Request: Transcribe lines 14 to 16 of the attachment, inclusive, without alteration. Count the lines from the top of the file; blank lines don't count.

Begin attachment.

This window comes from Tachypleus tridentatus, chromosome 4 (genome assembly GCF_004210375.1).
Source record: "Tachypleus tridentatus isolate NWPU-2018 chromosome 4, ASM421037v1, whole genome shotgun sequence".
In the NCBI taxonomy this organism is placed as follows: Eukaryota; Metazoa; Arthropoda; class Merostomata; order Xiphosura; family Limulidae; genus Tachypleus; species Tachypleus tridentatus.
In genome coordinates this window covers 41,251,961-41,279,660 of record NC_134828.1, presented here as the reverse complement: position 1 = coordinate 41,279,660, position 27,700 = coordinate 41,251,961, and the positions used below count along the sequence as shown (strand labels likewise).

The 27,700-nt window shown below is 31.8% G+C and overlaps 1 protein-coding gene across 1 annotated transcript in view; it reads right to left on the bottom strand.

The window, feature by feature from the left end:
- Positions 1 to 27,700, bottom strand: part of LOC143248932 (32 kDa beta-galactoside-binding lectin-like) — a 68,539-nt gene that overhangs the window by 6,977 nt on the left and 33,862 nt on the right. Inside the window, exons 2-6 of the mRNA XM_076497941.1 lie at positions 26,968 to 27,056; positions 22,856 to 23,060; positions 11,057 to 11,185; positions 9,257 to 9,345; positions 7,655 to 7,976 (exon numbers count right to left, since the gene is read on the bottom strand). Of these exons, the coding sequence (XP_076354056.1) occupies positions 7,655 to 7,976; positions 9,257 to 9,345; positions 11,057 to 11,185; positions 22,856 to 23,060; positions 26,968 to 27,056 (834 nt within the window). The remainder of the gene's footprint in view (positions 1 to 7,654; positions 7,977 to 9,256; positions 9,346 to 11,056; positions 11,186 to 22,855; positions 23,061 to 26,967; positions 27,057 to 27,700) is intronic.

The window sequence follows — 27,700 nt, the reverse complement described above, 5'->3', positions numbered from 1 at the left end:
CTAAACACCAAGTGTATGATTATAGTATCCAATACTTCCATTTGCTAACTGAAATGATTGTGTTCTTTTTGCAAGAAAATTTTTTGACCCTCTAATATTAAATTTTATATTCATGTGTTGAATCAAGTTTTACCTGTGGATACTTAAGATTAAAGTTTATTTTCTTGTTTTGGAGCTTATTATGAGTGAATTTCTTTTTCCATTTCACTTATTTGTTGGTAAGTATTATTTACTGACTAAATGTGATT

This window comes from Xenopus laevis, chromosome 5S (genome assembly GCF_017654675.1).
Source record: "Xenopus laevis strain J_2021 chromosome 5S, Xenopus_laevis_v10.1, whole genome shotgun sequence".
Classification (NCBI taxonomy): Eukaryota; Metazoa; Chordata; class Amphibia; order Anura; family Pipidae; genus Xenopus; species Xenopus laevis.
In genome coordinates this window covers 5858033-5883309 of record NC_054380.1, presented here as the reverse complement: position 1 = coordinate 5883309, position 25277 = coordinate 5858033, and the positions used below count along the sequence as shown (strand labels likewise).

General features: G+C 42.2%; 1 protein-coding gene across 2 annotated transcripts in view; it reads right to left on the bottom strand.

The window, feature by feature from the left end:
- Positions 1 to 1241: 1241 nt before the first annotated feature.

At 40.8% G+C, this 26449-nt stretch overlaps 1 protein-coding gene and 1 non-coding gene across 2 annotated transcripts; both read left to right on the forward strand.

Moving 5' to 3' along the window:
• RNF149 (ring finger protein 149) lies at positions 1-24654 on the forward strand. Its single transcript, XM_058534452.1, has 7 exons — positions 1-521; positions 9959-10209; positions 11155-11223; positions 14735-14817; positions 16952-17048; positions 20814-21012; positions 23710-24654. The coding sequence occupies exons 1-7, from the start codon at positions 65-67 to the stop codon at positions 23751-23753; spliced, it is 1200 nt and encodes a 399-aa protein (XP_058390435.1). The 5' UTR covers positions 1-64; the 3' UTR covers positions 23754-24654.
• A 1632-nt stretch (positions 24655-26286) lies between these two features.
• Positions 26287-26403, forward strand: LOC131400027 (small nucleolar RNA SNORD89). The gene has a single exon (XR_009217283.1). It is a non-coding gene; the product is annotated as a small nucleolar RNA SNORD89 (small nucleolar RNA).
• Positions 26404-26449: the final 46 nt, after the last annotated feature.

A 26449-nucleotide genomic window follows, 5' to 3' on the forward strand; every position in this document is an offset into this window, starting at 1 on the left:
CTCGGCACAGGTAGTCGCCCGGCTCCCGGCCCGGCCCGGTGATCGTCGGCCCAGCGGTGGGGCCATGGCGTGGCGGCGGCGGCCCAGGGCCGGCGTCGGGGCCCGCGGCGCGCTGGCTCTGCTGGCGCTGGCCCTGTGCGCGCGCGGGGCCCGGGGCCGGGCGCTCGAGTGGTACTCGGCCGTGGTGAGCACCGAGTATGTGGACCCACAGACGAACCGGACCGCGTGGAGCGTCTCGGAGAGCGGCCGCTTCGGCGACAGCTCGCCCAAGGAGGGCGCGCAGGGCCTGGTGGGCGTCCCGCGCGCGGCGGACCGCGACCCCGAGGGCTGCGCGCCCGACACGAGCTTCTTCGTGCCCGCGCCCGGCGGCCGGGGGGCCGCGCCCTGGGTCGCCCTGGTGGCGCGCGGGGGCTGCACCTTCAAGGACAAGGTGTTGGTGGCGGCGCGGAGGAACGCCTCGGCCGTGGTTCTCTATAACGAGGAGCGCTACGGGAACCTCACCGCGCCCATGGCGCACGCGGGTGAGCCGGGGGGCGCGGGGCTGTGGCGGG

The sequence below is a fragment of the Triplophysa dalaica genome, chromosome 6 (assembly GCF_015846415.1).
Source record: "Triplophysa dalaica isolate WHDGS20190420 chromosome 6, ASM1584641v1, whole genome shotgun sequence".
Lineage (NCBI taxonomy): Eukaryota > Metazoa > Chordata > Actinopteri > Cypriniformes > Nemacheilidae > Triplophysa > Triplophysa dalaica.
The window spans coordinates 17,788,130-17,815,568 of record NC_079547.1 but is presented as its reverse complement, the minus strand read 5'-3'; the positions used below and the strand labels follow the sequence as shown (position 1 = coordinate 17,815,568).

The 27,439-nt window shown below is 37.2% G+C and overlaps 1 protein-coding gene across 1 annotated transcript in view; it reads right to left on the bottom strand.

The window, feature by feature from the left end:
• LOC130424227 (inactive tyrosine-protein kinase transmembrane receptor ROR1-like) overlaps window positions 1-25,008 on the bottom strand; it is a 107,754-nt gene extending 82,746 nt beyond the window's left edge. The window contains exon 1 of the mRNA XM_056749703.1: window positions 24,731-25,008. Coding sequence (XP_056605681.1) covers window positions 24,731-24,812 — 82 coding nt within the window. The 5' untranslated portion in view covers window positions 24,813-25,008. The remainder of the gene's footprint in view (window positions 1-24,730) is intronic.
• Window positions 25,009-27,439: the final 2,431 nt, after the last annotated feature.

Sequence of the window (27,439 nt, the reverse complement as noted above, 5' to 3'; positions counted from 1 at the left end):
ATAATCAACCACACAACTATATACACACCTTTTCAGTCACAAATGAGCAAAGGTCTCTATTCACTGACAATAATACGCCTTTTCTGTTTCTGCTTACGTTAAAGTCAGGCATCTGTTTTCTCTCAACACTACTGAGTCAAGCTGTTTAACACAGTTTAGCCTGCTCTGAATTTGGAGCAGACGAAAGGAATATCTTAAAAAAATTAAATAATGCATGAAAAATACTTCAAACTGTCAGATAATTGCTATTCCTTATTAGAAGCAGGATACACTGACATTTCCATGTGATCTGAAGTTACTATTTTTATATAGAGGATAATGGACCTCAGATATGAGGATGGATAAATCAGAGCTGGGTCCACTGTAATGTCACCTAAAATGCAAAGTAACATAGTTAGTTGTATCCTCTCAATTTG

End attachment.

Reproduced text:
General features: G+C 42.2%; 1 protein-coding gene across 2 annotated transcripts in view; it reads right to left on the bottom strand.

The window, feature by feature from the left end:
- Positions 1 to 1241: 1241 nt before the first annotated feature.